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Preamp signal through my RR800V

Discussion in 'Shock Brother's DIY Amps' started by NSB_Chris, Jun 21, 2020.

  1. NSB_Chris

    NSB_Chris Tele-Meister

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    This is relevant to several of my threads/posts but couldn't decide which so just started a new thread.

    I have built two amps which are a variation of Rob Robinette's RR800V. I used the amp enough that I know where I like it. I recently purchased my first oscilloscope and made an attempt to trace a signal as it propagated through the amp. I got some unexpected results and wanted to see if others could help me understand what is at work here.

    The preamp stages in the first channel are pretty straight forward Marshall JCM800. I put in a sign wave signal and tested at 4 points. See the schematic below.
    IMG_3821.jpg

    The first two test points after the fist stage were not too surprising. The 200mV peak-to-peak signal went to about 4V peak-to-peak and after the volume pot set at 3'oclock the signal went down to 2V peak-to-peak. Both of these signals did not have obvious signs of significant distortion.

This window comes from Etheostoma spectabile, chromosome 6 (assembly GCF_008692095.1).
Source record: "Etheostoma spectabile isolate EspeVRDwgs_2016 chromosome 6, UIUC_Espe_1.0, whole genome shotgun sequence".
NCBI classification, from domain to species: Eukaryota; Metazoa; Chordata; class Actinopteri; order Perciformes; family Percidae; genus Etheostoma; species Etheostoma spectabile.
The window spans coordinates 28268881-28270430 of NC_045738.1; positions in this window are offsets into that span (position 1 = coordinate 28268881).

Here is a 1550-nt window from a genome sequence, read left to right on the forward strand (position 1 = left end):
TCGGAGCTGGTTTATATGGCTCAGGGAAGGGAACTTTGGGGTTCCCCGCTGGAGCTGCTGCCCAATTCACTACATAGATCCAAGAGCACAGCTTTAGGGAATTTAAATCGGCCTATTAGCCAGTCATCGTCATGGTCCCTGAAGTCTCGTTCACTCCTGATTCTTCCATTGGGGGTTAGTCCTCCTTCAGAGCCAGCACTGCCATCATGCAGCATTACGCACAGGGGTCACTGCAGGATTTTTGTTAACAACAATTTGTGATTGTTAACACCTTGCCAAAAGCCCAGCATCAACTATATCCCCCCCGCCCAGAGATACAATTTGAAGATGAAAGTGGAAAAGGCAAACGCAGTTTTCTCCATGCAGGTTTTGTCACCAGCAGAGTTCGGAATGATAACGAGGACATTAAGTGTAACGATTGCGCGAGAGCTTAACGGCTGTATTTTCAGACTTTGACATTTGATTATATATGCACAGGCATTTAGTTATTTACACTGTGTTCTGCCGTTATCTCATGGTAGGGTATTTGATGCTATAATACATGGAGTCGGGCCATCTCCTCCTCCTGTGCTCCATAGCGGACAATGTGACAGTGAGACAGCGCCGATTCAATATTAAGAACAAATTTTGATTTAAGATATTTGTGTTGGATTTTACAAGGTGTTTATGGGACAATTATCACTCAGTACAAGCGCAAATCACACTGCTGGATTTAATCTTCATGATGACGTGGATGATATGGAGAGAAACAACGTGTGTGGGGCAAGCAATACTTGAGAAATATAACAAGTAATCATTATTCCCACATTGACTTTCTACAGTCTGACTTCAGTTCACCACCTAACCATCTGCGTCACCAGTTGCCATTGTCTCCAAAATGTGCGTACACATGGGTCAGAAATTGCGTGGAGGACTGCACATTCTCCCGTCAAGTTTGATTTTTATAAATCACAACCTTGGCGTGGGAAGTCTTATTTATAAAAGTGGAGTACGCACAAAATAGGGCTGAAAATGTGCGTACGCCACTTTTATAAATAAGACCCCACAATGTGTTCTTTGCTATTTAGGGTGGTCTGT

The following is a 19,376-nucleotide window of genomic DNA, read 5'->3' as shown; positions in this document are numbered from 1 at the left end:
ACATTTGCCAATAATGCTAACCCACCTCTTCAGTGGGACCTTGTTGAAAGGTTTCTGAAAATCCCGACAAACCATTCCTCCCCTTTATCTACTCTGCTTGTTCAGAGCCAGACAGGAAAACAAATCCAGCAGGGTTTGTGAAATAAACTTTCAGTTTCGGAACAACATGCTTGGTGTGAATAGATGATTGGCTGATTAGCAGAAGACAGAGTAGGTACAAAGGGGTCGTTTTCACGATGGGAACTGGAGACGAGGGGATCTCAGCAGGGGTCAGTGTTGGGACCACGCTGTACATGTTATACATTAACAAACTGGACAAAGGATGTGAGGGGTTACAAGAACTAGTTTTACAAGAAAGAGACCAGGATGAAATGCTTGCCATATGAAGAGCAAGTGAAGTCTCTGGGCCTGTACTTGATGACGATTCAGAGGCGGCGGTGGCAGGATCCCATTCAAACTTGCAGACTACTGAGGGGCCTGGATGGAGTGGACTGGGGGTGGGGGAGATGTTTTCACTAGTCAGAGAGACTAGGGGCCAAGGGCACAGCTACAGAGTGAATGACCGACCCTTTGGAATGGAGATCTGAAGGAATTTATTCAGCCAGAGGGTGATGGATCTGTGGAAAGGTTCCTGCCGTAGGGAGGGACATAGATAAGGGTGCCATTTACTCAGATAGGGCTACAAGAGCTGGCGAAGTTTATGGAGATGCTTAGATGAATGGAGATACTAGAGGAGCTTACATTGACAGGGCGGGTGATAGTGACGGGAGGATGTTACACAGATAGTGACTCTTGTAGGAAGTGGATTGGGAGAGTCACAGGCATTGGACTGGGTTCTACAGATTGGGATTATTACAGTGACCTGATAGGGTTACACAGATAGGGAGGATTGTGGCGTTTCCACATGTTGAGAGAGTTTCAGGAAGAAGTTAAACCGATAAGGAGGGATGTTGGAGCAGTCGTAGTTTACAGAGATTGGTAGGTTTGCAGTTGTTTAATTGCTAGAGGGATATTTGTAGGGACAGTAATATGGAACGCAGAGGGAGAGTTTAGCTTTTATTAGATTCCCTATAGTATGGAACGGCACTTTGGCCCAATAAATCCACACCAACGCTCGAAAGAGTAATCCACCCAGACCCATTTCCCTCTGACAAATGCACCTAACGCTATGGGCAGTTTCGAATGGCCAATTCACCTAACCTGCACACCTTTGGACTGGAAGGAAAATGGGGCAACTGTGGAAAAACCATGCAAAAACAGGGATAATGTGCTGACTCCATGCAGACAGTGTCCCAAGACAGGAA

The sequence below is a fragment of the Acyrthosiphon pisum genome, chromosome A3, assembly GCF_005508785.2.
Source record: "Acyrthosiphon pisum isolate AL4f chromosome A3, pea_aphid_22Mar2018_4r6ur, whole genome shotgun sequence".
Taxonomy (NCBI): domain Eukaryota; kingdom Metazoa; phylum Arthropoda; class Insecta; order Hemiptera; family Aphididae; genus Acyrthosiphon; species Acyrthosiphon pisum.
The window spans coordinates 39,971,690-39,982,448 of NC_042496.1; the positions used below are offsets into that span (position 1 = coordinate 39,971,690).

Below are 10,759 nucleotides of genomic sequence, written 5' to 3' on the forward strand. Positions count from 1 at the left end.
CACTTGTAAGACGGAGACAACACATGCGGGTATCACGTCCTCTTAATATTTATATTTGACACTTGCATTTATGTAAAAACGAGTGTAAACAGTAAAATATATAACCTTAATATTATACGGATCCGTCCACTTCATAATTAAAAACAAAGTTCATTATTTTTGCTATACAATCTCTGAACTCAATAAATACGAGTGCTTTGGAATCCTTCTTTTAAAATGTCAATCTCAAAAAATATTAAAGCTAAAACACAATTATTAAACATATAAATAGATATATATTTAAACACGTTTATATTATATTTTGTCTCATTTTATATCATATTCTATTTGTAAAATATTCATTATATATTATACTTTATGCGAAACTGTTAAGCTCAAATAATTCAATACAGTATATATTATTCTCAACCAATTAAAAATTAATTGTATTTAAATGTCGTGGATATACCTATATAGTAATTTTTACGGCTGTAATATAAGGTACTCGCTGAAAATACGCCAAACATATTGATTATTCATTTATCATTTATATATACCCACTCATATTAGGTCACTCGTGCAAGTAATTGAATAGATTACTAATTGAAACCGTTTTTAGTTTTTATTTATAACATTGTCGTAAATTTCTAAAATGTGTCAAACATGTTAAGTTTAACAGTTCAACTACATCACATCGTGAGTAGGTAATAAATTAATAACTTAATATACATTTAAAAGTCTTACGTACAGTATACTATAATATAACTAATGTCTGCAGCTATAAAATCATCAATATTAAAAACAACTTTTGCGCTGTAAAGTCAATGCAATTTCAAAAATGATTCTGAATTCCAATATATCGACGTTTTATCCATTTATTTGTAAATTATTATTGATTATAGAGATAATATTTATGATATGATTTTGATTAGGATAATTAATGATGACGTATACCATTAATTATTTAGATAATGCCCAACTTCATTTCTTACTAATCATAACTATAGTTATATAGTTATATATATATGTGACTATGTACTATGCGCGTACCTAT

After the second stage, just after the coupling cap, the signal was distorted on voltage, but still had a sine wave trace pattern. See picture below.

    The surprising part was when I tested after the voltage divider. This trace shows significant waveform distortion. Why such a huge difference in the character of the signal after the voltage divider??? Does the bright cap have that big of an affect on the waveform???

    Not looking to alter the amp. I love it just the way it is. Just trying to understand how things work!

    At point 3:
    IMG_3819.jpg

    At point 4:

    IMG_3820.jpg